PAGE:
First, it is a bad decision from a budgetary standpoint. This proposal comes at a time when analyses show the current price of natural gas to be artificially low and to inflate rapidly in the near future. A quick look at Natural Gas futures contracts shows that some estimates have the price doubling within about five years. On top of this, there are massive innovations in the clean technology industries. The clean energy economy is currently growing at twice the rate of the rest of the economy and all projections show renewable energy prices continuing to fall. Wesleyan has explored some other possible options and, under their criteria, view this proposal as the “best” available today. Is it necessary that we make this $3.5 million investment now, or does it make more sense to wait a few years before exploring what more innovative emergency power solutions might look like?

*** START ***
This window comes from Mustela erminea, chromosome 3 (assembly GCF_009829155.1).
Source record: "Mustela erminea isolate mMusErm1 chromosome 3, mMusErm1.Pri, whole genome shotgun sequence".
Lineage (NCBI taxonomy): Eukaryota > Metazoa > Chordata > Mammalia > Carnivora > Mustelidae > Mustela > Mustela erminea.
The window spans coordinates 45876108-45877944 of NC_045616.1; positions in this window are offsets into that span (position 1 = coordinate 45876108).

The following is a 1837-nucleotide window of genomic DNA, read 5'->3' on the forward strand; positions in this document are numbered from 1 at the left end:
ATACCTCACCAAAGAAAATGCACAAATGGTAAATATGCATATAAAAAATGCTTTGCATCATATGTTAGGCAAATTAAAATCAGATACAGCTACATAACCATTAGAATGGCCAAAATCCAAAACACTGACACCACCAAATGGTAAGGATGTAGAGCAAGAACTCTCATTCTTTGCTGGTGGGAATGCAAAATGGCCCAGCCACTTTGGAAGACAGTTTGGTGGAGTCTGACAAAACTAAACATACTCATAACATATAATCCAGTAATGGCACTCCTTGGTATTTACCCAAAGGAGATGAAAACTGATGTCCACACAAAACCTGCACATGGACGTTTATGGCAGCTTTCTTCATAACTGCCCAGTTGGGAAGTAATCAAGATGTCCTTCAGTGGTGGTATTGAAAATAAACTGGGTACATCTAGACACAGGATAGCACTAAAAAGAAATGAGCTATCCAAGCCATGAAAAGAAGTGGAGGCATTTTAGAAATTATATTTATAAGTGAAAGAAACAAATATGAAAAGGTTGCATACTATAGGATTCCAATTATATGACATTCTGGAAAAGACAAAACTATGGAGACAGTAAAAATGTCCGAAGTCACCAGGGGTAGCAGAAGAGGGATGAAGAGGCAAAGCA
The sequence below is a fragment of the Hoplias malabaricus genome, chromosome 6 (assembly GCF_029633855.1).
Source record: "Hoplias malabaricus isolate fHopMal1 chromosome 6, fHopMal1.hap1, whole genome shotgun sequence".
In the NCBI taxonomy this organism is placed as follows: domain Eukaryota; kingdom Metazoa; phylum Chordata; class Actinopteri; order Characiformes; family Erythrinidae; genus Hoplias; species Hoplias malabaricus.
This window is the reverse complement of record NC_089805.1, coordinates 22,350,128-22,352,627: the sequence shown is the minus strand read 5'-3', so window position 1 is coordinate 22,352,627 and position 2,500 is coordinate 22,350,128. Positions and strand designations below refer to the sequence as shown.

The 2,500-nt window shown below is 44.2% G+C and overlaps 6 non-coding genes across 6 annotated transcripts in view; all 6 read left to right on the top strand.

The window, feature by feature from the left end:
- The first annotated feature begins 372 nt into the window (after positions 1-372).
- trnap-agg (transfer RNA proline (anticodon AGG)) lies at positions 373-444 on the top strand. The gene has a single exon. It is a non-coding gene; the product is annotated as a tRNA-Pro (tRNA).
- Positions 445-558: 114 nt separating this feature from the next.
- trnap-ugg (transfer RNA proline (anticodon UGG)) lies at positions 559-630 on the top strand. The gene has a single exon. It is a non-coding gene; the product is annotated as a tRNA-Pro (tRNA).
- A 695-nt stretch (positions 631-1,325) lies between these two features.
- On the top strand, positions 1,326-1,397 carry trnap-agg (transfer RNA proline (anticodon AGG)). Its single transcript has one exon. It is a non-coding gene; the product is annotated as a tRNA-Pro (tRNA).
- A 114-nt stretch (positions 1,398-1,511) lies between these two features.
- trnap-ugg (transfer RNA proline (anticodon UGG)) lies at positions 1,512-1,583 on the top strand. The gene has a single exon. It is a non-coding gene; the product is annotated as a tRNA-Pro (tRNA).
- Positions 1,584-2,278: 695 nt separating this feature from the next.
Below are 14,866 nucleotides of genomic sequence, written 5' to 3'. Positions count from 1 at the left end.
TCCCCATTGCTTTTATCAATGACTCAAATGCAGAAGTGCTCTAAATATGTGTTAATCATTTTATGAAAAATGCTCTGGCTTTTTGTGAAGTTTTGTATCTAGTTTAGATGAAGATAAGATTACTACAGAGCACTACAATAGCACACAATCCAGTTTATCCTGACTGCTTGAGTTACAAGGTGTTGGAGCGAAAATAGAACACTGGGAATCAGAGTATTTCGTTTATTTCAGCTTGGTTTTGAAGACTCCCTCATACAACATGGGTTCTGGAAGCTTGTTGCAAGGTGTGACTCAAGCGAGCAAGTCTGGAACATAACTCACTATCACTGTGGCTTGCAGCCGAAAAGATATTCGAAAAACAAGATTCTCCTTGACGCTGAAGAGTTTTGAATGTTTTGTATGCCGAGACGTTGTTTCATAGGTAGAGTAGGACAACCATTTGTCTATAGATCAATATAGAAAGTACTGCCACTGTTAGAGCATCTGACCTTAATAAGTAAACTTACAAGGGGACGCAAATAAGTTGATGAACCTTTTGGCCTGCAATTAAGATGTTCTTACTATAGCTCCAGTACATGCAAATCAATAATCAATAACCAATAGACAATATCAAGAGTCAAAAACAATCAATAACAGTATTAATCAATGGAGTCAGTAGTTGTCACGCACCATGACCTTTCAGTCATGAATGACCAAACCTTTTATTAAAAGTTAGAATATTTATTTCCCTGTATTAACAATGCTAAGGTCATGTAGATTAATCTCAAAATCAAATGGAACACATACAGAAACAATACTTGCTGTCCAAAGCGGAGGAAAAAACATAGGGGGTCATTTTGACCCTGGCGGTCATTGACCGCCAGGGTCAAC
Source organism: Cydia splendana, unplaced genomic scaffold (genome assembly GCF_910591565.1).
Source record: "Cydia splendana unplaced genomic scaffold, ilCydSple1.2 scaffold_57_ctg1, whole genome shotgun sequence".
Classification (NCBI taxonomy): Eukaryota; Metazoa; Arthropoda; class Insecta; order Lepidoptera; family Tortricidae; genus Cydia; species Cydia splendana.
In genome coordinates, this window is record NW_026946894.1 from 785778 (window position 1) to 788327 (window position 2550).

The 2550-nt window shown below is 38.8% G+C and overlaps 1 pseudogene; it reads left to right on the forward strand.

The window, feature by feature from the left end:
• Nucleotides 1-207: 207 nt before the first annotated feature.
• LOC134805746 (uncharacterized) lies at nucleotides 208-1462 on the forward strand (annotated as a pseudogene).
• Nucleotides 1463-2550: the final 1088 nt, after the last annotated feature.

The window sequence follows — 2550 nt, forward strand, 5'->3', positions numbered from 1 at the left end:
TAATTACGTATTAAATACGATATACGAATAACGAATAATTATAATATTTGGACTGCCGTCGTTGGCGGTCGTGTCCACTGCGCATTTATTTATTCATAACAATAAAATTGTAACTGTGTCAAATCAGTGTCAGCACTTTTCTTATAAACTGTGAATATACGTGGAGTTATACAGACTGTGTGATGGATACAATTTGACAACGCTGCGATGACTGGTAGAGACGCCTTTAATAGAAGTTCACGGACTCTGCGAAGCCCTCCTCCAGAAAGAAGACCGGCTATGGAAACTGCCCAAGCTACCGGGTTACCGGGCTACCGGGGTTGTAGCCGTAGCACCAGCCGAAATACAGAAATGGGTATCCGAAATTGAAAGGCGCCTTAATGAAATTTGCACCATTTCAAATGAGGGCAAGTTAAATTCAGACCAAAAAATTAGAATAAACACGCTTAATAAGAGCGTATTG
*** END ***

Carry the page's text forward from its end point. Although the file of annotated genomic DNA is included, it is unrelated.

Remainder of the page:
Physical Plant projects that this new power plant will, through the efficiencies of cogeneration, lower our greenhouse gas emissions in the short term. The projections are mathematically accurate based off of the numbers they use, but what about the long term? In the past few years natural gas has been branded as a “bridge to the clean energy future,” because natural gas is marketed as having lower carbon emissions than coal or oil. However, natural gas infrastructure investments continue to distract our nation from making the necessary critical investments in our renewable energy infrastructure, which the impending climate crisis demands of us. We believe this new plant would have the same effect here at Wesleyan. This large capital investment disincentivizes the University from making the necessary investments to reach our stated goal of carbon neutrality by 2050.